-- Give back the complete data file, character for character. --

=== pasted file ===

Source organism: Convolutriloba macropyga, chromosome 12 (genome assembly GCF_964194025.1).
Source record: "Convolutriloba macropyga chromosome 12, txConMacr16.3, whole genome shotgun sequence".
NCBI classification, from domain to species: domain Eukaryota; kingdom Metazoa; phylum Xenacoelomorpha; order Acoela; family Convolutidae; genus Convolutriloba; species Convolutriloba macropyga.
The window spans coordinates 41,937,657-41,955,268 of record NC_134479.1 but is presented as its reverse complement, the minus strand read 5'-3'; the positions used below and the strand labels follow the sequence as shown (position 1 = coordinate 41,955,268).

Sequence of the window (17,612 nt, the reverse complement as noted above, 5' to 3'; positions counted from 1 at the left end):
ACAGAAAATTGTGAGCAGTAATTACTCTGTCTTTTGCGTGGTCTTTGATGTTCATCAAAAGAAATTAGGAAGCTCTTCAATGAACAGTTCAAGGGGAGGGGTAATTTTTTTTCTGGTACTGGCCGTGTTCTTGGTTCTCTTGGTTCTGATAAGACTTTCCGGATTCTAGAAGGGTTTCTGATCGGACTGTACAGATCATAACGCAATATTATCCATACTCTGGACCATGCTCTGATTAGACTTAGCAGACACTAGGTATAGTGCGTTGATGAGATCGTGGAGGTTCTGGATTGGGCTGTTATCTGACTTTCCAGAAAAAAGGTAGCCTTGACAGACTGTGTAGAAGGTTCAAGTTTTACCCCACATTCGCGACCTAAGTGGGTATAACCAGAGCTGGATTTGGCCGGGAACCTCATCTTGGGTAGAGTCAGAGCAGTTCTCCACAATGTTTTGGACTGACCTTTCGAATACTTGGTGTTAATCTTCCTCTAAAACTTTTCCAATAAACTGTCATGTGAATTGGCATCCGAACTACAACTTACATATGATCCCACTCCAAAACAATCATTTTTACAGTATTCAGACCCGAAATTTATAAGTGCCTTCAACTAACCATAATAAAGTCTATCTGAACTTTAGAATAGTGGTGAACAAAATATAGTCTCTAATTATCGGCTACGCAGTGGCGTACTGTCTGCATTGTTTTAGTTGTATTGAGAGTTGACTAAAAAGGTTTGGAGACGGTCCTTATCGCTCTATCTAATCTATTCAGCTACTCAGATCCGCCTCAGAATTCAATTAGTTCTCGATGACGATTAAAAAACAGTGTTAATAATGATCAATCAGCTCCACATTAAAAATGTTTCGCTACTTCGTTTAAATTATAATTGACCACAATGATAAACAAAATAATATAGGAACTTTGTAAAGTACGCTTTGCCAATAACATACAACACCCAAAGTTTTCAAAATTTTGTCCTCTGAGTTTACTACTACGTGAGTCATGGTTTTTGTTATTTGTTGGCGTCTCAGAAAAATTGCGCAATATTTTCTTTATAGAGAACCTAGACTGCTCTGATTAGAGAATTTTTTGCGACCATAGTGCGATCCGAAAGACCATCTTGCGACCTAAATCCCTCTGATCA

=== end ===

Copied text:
Source organism: Convolutriloba macropyga, chromosome 12 (genome assembly GCF_964194025.1).
Source record: "Convolutriloba macropyga chromosome 12, txConMacr16.3, whole genome shotgun sequence".
NCBI classification, from domain to species: domain Eukaryota; kingdom Metazoa; phylum Xenacoelomorpha; order Acoela; family Convolutidae; genus Convolutriloba; species Convolutriloba macropyga.
The window spans coordinates 41,937,657-41,955,268 of record NC_134479.1 but is presented as its reverse complement, the minus strand read 5'-3'; the positions used below and the strand labels follow the sequence as shown (position 1 = coordinate 41,955,268).

Sequence of the window (17,612 nt, the reverse complement as noted above, 5' to 3'; positions counted from 1 at the left end):
ACAGAAAATTGTGAGCAGTAATTACTCTGTCTTTTGCGTGGTCTTTGATGTTCATCAAAAGAAATTAGGAAGCTCTTCAATGAACAGTTCAAGGGGAGGGGTAATTTTTTTTCTGGTACTGGCCGTGTTCTTGGTTCTCTTGGTTCTGATAAGACTTTCCGGATTCTAGAAGGGTTTCTGATCGGACTGTACAGATCATAACGCAATATTATCCATACTCTGGACCATGCTCTGATTAGACTTAGCAGACACTAGGTATAGTGCGTTGATGAGATCGTGGAGGTTCTGGATTGGGCTGTTATCTGACTTTCCAGAAAAAAGGTAGCCTTGACAGACTGTGTAGAAGGTTCAAGTTTTACCCCACATTCGCGACCTAAGTGGGTATAACCAGAGCTGGATTTGGCCGGGAACCTCATCTTGGGTAGAGTCAGAGCAGTTCTCCACAATGTTTTGGACTGACCTTTCGAATACTTGGTGTTAATCTTCCTCTAAAACTTTTCCAATAAACTGTCATGTGAATTGGCATCCGAACTACAACTTACATATGATCCCACTCCAAAACAATCATTTTTACAGTATTCAGACCCGAAATTTATAAGTGCCTTCAACTAACCATAATAAAGTCTATCTGAACTTTAGAATAGTGGTGAACAAAATATAGTCTCTAATTATCGGCTACGCAGTGGCGTACTGTCTGCATTGTTTTAGTTGTATTGAGAGTTGACTAAAAAGGTTTGGAGACGGTCCTTATCGCTCTATCTAATCTATTCAGCTACTCAGATCCGCCTCAGAATTCAATTAGTTCTCGATGACGATTAAAAAACAGTGTTAATAATGATCAATCAGCTCCACATTAAAAATGTTTCGCTACTTCGTTTAAATTATAATTGACCACAATGATAAACAAAATAATATAGGAACTTTGTAAAGTACGCTTTGCCAATAACATACAACACCCAAAGTTTTCAAAATTTTGTCCTCTGAGTTTACTACTACGTGAGTCATGGTTTTTGTTATTTGTTGGCGTCTCAGAAAAATTGCGCAATATTTTCTTTATAGAGAACCTAGACTGCTCTGATTAGAGAATTTTTTGCGACCATAGTGCGATCCGAAAGACCATCTTGCGACCTAAATCCCTCTGATCA